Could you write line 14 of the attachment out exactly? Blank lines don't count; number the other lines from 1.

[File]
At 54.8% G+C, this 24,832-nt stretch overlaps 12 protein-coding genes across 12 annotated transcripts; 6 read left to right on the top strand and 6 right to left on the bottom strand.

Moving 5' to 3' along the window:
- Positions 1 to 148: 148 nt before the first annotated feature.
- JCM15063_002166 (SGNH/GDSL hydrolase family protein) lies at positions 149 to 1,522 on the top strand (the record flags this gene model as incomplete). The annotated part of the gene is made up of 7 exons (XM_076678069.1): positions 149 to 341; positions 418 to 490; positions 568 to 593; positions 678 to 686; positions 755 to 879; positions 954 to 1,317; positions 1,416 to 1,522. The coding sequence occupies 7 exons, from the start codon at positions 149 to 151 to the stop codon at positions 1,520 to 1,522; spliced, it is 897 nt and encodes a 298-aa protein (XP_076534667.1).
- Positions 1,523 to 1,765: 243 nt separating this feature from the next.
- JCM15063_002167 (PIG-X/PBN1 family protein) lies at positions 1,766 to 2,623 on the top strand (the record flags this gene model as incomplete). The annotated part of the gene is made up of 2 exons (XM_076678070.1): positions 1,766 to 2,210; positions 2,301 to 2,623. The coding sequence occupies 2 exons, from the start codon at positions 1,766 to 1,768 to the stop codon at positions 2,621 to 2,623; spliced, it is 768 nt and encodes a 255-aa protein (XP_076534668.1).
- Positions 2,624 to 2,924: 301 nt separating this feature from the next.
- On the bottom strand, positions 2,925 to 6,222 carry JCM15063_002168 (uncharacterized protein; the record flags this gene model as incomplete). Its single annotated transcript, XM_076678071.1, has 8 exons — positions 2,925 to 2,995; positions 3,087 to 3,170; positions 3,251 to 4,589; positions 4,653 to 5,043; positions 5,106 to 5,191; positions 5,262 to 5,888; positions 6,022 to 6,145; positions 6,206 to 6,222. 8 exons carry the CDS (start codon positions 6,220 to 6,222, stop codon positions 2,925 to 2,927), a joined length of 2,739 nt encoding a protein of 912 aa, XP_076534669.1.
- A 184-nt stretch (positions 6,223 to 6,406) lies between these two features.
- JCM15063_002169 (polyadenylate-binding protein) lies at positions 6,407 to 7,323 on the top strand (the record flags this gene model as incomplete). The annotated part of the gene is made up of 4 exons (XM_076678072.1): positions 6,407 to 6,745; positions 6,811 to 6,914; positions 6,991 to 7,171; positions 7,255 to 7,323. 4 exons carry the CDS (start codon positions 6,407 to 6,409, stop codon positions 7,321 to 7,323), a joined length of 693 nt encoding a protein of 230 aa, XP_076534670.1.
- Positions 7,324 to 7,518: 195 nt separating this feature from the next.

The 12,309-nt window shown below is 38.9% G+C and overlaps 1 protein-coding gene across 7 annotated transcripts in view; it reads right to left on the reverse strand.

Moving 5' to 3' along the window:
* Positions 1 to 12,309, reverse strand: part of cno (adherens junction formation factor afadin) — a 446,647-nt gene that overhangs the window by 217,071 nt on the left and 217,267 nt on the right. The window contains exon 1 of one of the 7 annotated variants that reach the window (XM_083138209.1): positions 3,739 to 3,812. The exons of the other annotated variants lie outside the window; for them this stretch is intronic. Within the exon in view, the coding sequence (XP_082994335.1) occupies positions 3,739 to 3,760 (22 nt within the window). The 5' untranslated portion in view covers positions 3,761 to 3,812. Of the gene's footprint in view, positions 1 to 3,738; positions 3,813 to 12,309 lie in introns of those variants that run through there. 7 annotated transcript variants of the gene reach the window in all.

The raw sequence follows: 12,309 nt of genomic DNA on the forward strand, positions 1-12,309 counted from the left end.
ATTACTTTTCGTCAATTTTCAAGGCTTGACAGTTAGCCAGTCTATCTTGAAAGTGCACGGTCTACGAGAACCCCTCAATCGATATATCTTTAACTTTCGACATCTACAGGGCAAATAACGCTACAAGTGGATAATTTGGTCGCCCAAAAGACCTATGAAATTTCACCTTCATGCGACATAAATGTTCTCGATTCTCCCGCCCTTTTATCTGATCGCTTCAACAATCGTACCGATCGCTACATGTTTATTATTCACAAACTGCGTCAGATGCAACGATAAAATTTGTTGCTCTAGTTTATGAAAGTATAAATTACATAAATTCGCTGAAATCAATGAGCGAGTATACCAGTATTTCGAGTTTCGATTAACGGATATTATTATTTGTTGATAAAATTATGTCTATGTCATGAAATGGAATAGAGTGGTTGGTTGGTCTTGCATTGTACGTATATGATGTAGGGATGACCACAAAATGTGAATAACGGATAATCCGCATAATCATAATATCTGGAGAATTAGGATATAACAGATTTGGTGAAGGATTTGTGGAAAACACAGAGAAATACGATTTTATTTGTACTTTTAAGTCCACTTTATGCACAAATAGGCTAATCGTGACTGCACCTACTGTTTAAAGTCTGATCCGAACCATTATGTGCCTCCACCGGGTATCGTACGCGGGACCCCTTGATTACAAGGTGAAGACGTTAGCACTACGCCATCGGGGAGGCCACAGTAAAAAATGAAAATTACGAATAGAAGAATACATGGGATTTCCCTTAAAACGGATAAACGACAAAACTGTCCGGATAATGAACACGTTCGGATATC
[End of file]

* Positions 1 to 12,309, reverse strand: part of cno (adherens junction formation factor afadin) — a 446,647-nt gene that overhangs the window by 217,071 nt on the left and 217,267 nt on the right. The window contains exon 1 of one of the 7 annotated variants that reach the window (XM_083138209.1): positions 3,739 to 3,812. The exons of the other annotated variants lie outside the window; for them this stretch is intronic. Within the exon in view, the coding sequence (XP_082994335.1) occupies positions 3,739 to 3,760 (22 nt within the window). The 5' untranslated portion in view covers positions 3,761 to 3,812. Of the gene's footprint in view, positions 1 to 3,738; positions 3,813 to 12,309 lie in introns of those variants that run through there. 7 annotated transcript variants of the gene reach the window in all.